Remote sensing of glacier change on Disko Island, Nuussuaq Peninsula and Svartenhuk Halvø (West Greenland) since the Little ice age

Category GIS & Remote sensing
Group GSI.IR
Location International Geological Congress,oslo 2008
Author Citterio, Michele۱; Paul, Frank۲; Ahlstrّm, Andreas P.۱; Jepsen, Hans F.۱; Weidick, Anker۱
Holding Date 08 October 2008

Glacier retreat from the end of the Little Ice Age (LIA) to the year 2001 has been quantified on Disko Island, Nuussuaq Peninsula and Svartenhuk Halvø using multispectral satellite imagery, aerophotogrammetric topographic maps and glacier inventory records.
We mapped the outlines of glaciers and ice caps in 2001 by first producing thresholded ratio images from Landsat ETM+ bands 3 and 5, and subsequently by manually correcting for occasional misclassifications (lakes, snow fields), or for glacier tongues with a supraglacial debris cover masking the underlying glacier ice. The maximum LIA glacier extents have been mapped from the Landsat ETM+ scenes by visually interpreting the trimlines, and using the plates from the Glacier Inventory and Atlas of West Greenland as an aid in the area south of 71° N. Topographic maps from 1984 have also been overlaid for comparison, and we present our results in terms of glacierized area changes both from the LIA to 2001 and, where available, for the sub-periods LIA-1984 and 1984-2001.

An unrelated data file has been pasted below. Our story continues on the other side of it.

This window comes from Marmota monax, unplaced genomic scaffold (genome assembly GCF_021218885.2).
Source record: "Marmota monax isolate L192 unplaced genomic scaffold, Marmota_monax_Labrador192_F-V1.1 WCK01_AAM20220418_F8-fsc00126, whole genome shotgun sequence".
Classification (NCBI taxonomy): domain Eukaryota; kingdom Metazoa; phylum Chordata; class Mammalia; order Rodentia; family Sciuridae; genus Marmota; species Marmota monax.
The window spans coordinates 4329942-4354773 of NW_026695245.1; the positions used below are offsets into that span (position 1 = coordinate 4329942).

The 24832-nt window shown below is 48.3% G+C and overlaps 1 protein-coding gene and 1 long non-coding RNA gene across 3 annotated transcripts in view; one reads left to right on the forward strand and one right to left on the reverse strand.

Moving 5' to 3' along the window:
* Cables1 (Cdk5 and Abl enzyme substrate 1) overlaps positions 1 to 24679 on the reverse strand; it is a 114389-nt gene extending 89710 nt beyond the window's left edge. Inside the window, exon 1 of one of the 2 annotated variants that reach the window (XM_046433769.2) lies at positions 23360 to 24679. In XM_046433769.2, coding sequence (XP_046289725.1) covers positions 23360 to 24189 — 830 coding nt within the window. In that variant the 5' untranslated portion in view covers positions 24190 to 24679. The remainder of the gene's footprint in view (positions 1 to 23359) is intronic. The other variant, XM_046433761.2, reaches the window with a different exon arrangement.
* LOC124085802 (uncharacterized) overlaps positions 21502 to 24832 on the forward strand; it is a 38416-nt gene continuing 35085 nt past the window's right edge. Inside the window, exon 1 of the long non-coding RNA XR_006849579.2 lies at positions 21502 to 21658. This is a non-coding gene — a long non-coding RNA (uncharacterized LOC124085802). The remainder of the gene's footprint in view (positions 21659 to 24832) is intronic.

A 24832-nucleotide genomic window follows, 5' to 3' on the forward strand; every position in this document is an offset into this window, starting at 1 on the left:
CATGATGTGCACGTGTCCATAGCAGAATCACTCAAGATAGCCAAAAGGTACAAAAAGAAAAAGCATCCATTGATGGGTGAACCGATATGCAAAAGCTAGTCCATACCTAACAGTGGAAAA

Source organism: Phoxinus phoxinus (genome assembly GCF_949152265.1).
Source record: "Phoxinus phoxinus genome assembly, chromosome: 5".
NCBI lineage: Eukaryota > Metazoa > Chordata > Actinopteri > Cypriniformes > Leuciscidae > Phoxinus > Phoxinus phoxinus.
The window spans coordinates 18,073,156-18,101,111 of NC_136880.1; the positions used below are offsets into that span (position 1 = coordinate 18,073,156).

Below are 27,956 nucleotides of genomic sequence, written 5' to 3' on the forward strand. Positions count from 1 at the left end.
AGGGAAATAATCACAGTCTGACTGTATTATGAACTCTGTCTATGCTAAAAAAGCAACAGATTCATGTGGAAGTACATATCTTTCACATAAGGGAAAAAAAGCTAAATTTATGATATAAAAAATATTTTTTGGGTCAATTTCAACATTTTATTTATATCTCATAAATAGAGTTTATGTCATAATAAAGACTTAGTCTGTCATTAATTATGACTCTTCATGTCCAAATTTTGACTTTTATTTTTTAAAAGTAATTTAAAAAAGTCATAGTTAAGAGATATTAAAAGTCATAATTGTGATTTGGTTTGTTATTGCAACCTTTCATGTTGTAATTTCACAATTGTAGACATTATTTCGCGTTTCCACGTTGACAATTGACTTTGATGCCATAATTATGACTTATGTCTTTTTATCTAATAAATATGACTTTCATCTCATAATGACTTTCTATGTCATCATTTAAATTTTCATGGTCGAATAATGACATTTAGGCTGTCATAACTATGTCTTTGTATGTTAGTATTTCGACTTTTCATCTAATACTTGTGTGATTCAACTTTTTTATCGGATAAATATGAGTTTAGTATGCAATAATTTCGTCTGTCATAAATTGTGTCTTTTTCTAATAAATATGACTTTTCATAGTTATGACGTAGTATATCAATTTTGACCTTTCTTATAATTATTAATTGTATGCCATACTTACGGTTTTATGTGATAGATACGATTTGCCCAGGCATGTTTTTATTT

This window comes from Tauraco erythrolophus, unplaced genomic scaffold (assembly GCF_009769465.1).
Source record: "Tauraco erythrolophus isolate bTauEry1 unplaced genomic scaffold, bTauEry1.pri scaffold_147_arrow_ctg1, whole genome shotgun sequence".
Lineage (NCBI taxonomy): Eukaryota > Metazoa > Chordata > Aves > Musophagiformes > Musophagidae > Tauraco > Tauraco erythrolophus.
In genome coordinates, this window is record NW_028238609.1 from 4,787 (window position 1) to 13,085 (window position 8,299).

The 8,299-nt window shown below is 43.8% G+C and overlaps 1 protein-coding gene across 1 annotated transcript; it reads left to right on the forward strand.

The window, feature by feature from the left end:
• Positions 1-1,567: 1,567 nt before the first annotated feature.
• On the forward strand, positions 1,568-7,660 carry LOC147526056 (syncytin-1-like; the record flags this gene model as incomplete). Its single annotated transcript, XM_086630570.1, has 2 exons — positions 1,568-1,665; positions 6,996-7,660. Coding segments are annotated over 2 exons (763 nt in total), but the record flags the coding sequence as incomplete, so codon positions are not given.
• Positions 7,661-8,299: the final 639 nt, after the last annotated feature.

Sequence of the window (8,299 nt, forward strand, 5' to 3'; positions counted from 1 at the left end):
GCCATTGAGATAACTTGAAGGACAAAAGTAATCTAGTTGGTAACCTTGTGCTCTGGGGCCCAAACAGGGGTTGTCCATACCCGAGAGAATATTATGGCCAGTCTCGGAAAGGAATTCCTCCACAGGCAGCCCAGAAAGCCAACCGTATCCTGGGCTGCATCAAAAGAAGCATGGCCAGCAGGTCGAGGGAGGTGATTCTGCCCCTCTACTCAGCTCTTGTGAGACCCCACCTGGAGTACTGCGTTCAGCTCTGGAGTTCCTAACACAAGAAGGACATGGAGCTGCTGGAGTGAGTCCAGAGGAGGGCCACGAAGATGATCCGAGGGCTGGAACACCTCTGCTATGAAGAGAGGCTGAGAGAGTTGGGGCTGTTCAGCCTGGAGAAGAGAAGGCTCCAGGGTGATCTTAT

The general trend shows a marked decline in the glacierized area after the LIA and at places, especially on Disko Island, the incipient disintegration of larger glaciers into several entities. A strong retreat (comparable to the European Alps) of many valley or outlet glaciers has also been observed. We first discuss our results with reference to the glacier sample taken as a whole, and then we compare the changes of glaciers belonging to different size classes. The difficulties posed by the presence of surge-type glaciers, which are quite common on Disko Island, will be apparent from the examples shown.
The geospatial datasets produced during this work, and consisting mainly of verified glacier outlines from West Greenland, are a contribution to the GLIMS Project. As a regional center for Greenland within the GLIMS Project and member of the users group within the GlobGlacier Project, the National Geological Survey of Denmark and Greenland (GEUS) is actively supporting the mapping of glacierized areas in various parts of Greenland, either by directly running the complete workflow leading from the multispectral satellite scene to the vectorization of glacier outlines, or by carrying out validation work against other spatial datasets already available within GEUS itself.
Glaciers and ice caps in the Arctic are expected to experience a particularly marked temperature increase in the coming decades. At the same time, most of the required basic methods for producing glacier outlines from multispectral satellite data have matured from the experimental stage into a "production-ready" stage. A more comprehensive archive of digital outlines from local glaciers and ice caps on Greenland may therefore be attainable within a reasonable time frame.